Arianne Corbett 2013-01-29 04:20:55
Food Safety Takes “Center” Stage Applied research to aid school nutrition operations is on the way Most school nutrition professionals know the mantra for chilling hot foods—135°F to 70°F in two hours, and then 70°F to 41°F in four more hours…—in fact, you can probably recite that in your sleep! But what is the most effective way to chill taco meat or spaghetti sauce? Should you use an ice water bath? A shallow pan, 4-in. deep? Does it make a difference if the pan is covered? Do you really know? These are the types of questions the U.S. Department of Agriculture’s Food and Nutrition Service’s (USDA/FNS) Office of Food Safety receive every day. While many food safety practices have standard answers that have been deemed the norm for years, often, there is little or no scientific evidence to actually support the practice or procedure. To solve this problem and seek evidence-based solutions to everyday concerns, FNS established the Center of Excellence for Food Safety Research in Child Nutrition Programs. The Center conducts research to develop science-based strategies and benchmarks that will improve food safety for various FNS-administered federal nutrition assistance programs. Its main goal is to conduct applied studies that will help resolve food safety issues in schools and other child nutrition programs. The research then will be used to develop training and technical assistance for foodservice operators and better inform scientists, policymakers and educators about the unique food safety aspects that affect child nutrition operations. After all, the face of school nutrition is changing. With exciting new initiatives such as farm-to-school programs, school gardens, locally sourced procurement and a renewed focus on scratch cooking, food safety practices must keep pace. K-State Takes Charge In April 2011, FNS selected Kansas State University as the site for the Center of Excellence. K-State, as it’s widely known, is uniquely positioned to house the Center due to its interdisciplinary team of experts and strong commitment to food safety research, from farm to fork. “K-State is the ideal spot for the Center,” says Dr. Kevin Roberts, director of the new initiative. “We can draw from more than 50 nationally and internationally recognized faculty from five colleges and 13 departments involved in food safety research. These scientists and teachers will also help get the results of our research to a variety of targeted groups, such as policymakers, practitioners and school foodservice directors.” FNS already has tapped into this wide base of expertise. During the agency-hosted Produce Safety University trainings, instructors frequently fielded questions about the best method to wash produce. They put the question to the team at the Center, which turned to the K-State experts. A new study was developed to examine the efficacy of different strategies for cleaning produce. K-State researchers are now testing the impact of plain water washing, ozonated water washing and chemical rinses (like the popular consumer and foodservice Fit® wash product) on cantaloupe, leafy greens and tomatoes. The results of the research will be used to train foodservice professionals to use the most effective method and reduce the risk for foodborne illness outbreaks. Into the Field Over the last year, the Center has been full of activity. Out of the gate, the initiative launched a seven-state tour to evaluate the effectiveness of HACCP programs at 35 different schools. Researchers observed school nutrition operators in action, collected HACCP documentation and conducted surveys of both state agency directors and school nutrition directors about their HACCP programs. Why? Little is known about the status of HACCP programs in schools since these were federally mandated in 2004. This research will help FNS update current guidance materials— and it will help state agencies better evaluate food safety practices when reviewing local school food authorities for compliance. Another exciting project is a review of health inspection data from schools in 21 states. It’s not uncommon to hear from health inspectors that schools have the cleanest kitchens in town. This study seeks to prove such anecdotal reports. The study also will help identify common critical violations in schools, informing the development of better technical assistance and training to help operators overcome their unique challenges. Take another look at the questions asked at the beginning of this article about cooling taco meat and spaghetti sauce. The Center team reflected on those, too. Staff is currently analyzing common methods in school meal programs to cool food products, through the use, for example, of walk-in freezers, walk-in coolers, chill sticks, ice baths or some combination thereof. “With more and more schools transitioning to scratch cooking, we saw a need for research on cooling food,” explains Roberts. “These types of practical research questions are what the Center is designed for. Our results will be used to develop best practices for school foodservice operators. ” Upon completion of the research, the Center will be working with the National Food Service Management Institute (NFSMI) to transform the findings into training videos for school nutrition professionals. Research Into Action Indeed, NFSMI is a key partner for the Center. A long-time leader in education and training for school nutrition professionals, NFSMI is using the Center’s research to develop evidence based training videos, online courses and technical assistance modules on food safety. The Center team is proud to be addressing practical food safety issues that will have an impact on school nutrition professionals on a daily basis; the partnership with NFSMI will help turn this research into practical solutions. “NFSMI is very excited to be working with the Center of Excellence for Food Safety Research at K-State. Developing training materials based on research that is specific to the school nutrition environment will help NFSMI meet the needs of our customers,” notes Dr. Katie Wilson, SNS, NFSMI executive director and an SNA past president. A large advisory board will help to define the Center’s research agenda; among the members are several school nutrition professionals, including Lora Gilbert, SNS, senior director of food and nutrition services for Orange County (Fla.) Public Schools. Gilbert says she is already looking forward to what the new Center has to offer, recognizing how important food safety is to the health and well-being of her students. “Our standards have to be much higher than the rest of the foodservice industry, because we serve children,” she explains. Although Gilbert runs an award-winning operation, she wanted to be first in line for the Center’s HACCP program audit. “I know outside eyes and an outside perspective will help identify issues I would never see,” she says. “This type of research helps us identify where we are and where we need to be.” Even after 30 years in foodservice, Gilbert is continually striving to improve her food safety program, because in school nutrition, “You can’t get complacent.” Coming up on the second anniversary of its establishment, the Center team is looking forward to getting its research published and working with NFSMI to release new training materials. School Nutrition readers also might see Roberts and his colleagues at upcoming meetings and training sessions presenting poster sessions on their findings. The Center was represented at SNA’s 2012 Annual National Conference, as well as at the Academy of Nutrition and Dietetics 2012 annual meeting. Other big plans for the future include the possibility of new food safety courses to help school nutrition professionals understand the entire food safety system and better respond to crisis situations as they arise. The Center also hopes to develop a library of white papers that can serve as the premiere resource for evidence-based guidance on food safety practices. To connect with school nutrition professionals, the Center has stepped into the world of social networking with a Facebook page and Twitter feed. Both are updated regularly to keep school nutrition professionals updated with breaking news and hot topics in food safety. Last spring, when lean finely textured beef was in the media spotlight, the Center was quick to post facts and resources. These resources helped operators get out in front of questions and concerns from parents and local media. To stay connected with Center activities and receive these critical updates, follow it at www.twitter.com/CNSAFEFOOD or “Like” it on Facebook at www.facebook.com/cnsafefood. The Center team also encourages readers to post your own food safety questions and concerns. After all, your questions may help drive the Center’s next research initiative! For additional information, check out their website at www.cnsafefood.k-state.edu.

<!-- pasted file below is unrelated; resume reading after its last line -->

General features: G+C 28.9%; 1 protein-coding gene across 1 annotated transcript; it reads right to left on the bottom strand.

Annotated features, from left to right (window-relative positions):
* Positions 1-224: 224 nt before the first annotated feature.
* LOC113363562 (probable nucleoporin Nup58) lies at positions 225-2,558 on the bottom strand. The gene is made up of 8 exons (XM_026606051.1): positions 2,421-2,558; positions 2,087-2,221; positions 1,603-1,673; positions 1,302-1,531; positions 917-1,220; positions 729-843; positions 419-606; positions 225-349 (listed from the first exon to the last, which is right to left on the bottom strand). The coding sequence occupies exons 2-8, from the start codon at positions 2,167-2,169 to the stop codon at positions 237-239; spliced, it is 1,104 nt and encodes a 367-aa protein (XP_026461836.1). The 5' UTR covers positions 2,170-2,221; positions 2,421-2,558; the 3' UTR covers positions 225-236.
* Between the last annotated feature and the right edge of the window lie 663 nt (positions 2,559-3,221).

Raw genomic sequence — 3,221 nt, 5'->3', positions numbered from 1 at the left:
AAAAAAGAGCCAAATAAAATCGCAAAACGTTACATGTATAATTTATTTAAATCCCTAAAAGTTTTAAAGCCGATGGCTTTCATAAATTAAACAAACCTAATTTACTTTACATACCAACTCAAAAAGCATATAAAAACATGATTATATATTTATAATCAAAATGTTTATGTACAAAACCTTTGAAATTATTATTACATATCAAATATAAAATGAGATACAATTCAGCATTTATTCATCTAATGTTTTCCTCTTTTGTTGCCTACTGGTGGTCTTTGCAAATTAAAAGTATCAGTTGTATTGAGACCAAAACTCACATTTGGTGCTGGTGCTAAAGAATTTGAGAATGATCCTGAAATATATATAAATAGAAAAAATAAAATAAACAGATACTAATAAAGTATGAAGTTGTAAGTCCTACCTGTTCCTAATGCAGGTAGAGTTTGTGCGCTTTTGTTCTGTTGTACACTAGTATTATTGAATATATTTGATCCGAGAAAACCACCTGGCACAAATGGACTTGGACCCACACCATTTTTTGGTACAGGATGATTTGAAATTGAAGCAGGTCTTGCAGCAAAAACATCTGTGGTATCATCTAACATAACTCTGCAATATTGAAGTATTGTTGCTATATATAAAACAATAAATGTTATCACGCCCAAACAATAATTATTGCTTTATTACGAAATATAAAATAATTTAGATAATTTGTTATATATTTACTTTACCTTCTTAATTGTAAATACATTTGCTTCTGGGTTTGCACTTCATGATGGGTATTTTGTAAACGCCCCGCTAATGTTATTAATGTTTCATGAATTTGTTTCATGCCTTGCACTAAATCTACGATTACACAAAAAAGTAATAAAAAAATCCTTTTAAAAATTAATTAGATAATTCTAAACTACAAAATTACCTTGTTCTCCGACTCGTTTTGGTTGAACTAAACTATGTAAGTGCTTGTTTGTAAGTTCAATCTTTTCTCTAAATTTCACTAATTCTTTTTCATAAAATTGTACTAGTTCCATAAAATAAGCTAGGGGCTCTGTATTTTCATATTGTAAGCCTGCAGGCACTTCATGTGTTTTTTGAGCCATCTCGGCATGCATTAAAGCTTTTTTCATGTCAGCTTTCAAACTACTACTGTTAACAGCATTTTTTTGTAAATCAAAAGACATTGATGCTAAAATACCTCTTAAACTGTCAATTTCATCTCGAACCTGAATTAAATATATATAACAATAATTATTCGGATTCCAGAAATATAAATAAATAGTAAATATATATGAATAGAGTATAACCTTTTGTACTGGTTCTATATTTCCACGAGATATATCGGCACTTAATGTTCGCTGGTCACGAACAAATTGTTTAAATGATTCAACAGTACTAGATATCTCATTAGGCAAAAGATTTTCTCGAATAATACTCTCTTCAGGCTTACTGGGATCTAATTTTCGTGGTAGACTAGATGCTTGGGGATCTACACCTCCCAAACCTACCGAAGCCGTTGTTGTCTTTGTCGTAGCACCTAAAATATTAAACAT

Published by School Nutrition Association. View All Articles.